NASA: US - Arizona - More City. Less Green in Tucson - Texas - Dallas - First of Three Million - July 2012

Posted by Ricardo Marcenaro | Posted in | Posted on 9:33

More City, Less Green in Tucson, Arizona
acquired October 28, 2011 download large image (2 MB, JPEG, 2673x2673)
More City, Less Green in Tucson, Arizona
acquired August 22, 1965 download large image (1 MB, JPEG, 2673x2673)
The astronauts who snapped photos of Earth during the Mercury and Gemini missions produced more than just pretty pictures. They planted seeds at the U.S. Geological Survey (USGS) and NASA. In the mid-1960s, the director of USGS proposed a satellite program to observe our planet from above, and later described Landsat as “a direct result of the demonstrated utility of the Mercury and Gemini orbital photography to Earth resource studies.”
On a week-long flight in late August 1965, Gemini V astronauts Gordon Cooper and Pete Conrad took photos of the Earth, including a shot showing Tucson, Arizona, the nearby Santa Cruz River, and cultivated fields along the riverbanks. A lot changed in the 46 years between that photo (lower image) and the satellite image (top) acquired in 2011 by the Thematic Mapper on Landsat 5.
A comparison of the images shows more city and less green. First, the expansion of urbanized areas is readily identifiable by the grid pattern of city streets. Between 1965 and 2011, Tucson’s population grew rapidly. In 1970, the population was 262,933; in 2010, it was 520,116.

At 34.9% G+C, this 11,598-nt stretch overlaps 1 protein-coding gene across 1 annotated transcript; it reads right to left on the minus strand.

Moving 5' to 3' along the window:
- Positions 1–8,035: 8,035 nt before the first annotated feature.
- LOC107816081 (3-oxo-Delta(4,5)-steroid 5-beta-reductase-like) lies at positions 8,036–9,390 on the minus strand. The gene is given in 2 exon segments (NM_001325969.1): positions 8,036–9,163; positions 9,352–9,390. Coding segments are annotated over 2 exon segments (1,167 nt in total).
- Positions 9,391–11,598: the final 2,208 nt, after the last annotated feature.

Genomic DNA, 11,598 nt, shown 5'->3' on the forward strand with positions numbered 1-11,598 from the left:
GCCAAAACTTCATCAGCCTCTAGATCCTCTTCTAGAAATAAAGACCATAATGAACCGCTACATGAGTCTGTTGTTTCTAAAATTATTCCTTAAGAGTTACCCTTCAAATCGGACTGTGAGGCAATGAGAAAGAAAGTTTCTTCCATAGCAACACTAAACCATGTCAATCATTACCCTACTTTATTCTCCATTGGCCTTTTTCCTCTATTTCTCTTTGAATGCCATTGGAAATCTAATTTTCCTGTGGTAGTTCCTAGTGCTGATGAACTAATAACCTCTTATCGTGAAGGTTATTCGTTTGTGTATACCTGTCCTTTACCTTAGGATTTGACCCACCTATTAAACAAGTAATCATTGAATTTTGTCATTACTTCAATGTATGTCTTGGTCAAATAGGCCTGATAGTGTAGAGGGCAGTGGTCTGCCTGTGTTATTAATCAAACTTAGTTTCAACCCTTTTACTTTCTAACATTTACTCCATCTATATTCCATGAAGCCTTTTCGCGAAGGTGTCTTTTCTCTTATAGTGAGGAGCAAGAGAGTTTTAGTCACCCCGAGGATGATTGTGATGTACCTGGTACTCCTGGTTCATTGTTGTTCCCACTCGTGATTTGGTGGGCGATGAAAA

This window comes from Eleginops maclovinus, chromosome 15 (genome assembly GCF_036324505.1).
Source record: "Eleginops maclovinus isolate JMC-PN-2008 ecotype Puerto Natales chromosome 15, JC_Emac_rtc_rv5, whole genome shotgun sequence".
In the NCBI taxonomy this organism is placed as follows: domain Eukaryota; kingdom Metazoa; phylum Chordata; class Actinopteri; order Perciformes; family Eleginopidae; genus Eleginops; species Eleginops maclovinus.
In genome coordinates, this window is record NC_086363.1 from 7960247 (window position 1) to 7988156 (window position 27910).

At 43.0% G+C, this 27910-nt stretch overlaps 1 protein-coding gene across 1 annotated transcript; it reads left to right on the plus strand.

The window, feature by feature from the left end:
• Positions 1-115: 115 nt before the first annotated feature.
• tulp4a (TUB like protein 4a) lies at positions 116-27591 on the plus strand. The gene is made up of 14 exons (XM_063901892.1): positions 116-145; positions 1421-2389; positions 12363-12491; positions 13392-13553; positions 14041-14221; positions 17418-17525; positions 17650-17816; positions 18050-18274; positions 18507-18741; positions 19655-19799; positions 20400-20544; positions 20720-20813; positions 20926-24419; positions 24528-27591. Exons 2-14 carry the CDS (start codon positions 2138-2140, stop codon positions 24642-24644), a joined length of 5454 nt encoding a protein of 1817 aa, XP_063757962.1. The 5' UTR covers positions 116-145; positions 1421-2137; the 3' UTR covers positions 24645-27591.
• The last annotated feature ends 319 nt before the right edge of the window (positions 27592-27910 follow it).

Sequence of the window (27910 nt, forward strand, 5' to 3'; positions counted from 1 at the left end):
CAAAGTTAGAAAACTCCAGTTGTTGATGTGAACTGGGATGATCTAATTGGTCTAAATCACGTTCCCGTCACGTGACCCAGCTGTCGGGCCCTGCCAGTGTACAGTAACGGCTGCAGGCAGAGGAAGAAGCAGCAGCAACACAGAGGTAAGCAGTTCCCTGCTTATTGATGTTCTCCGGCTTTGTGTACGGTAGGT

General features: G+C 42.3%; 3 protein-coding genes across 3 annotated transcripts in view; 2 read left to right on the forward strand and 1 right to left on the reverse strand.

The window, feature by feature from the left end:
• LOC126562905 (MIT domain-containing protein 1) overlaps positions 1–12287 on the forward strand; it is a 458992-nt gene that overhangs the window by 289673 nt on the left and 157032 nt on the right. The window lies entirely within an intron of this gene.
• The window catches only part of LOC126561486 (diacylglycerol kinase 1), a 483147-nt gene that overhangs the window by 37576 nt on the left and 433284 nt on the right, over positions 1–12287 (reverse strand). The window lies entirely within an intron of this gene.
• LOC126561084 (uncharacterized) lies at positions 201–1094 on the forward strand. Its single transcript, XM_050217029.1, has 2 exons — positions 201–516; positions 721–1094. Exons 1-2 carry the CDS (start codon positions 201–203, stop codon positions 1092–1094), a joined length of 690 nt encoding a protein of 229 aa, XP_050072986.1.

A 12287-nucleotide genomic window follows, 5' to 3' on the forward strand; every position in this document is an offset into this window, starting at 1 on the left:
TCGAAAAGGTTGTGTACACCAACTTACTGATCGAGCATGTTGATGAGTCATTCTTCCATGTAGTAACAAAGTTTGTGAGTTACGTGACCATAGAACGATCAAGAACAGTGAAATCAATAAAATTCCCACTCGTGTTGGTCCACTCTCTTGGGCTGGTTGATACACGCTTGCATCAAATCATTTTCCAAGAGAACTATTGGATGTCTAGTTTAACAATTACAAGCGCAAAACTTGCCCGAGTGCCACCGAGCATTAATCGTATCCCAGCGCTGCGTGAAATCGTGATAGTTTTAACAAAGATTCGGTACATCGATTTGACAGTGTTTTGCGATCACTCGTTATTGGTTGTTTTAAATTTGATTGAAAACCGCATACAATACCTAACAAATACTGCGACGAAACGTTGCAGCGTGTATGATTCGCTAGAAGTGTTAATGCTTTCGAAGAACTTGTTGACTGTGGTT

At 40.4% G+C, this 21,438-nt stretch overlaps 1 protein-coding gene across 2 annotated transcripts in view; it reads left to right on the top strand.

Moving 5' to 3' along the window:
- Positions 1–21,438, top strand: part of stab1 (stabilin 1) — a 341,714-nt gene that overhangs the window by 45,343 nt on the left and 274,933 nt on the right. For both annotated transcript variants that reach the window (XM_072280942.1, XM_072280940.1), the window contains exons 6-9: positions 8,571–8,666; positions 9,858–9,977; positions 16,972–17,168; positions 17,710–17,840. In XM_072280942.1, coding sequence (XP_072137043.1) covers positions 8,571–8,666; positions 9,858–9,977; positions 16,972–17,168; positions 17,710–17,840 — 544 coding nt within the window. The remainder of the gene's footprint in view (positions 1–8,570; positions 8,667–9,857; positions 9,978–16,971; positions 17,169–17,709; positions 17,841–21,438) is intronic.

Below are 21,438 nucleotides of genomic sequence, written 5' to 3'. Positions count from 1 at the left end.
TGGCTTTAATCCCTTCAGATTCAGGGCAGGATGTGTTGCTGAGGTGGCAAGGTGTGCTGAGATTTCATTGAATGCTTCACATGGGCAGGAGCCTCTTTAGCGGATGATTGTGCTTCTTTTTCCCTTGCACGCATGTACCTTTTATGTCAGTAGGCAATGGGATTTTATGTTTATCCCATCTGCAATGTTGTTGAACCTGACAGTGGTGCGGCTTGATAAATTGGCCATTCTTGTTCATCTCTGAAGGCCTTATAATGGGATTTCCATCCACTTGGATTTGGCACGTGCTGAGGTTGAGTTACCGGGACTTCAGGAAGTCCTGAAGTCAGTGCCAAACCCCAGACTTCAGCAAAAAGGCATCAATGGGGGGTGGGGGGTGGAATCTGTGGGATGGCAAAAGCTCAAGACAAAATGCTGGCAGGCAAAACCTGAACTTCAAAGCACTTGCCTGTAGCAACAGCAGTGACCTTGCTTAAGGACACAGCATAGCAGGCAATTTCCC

Another difference between the images is the reduction in vegetated areas, especially south of the city and east of the Mission Complex mine. The Gemini photo was acquired in late August, whereas the Landsat image was acquired in late October, so some vegetation might have faded with advancing autumn. In addition, the Tucson region experienced drought conditions in 2011, which also may have reduced green vegetation.
But rapidly expanding cities in the American Southwest (such as Tucson) have another problem: a scarcity of fresh water. Tucson has met its water needs largely by pumping ground water, which has fed the city’s thirst since the 1940s. But as groundwater has been extracted faster than it can be replenished, water tables have lowered, riparian habitats have shrunk, and water quality has declined, according to a water-sustainability study from the City of Tucson and Pima County.
City and county officials were well aware of Tucson’s hydrological challenges by the time Landsat captured the 2011 scene. “Stream flow disappearance due to groundwater pumping, floodplain development, and habitat loss due to erosion have significantly altered the biologically rich and diverse riparian corridors of eastern Pima County,” stated a brochure from the Sonoran Desert Conservation Plan. Efforts designed to restore native habitat include planting native species on county lands, and capturing storm water to restore wetlands. Meanwhile, water-sustainability efforts aim to reduce groundwater-pumping rates. The long-term goal is that, by 2025, groundwater pumping should not exceed natural replenishment.
Read more about the 40-year-old Landsat program and its record of Earth changes in our new feature story: Landsat Looks and Sees.
  1. References

  2. City of Tucson / Pima County. 2011–2015 Action Plan for Water Sustainability. Accessed July 13, 2012.
  3. Desert Ecology of Tucson, Arizona. Tucson’s Five Seasons. Pima Community College. Accessed July 20, 2012.
  4. Impact of Climate Change and Land Use in the Southwestern United States. (2004, May 18) Major floods and droughts in Arizona. U.S. Geological Survey. Accessed July 20, 2012.
  5. Landsat Program. (2012, July 10) From the Beginning. NASA Goddard Space Flight Center. Accessed July 13, 2012.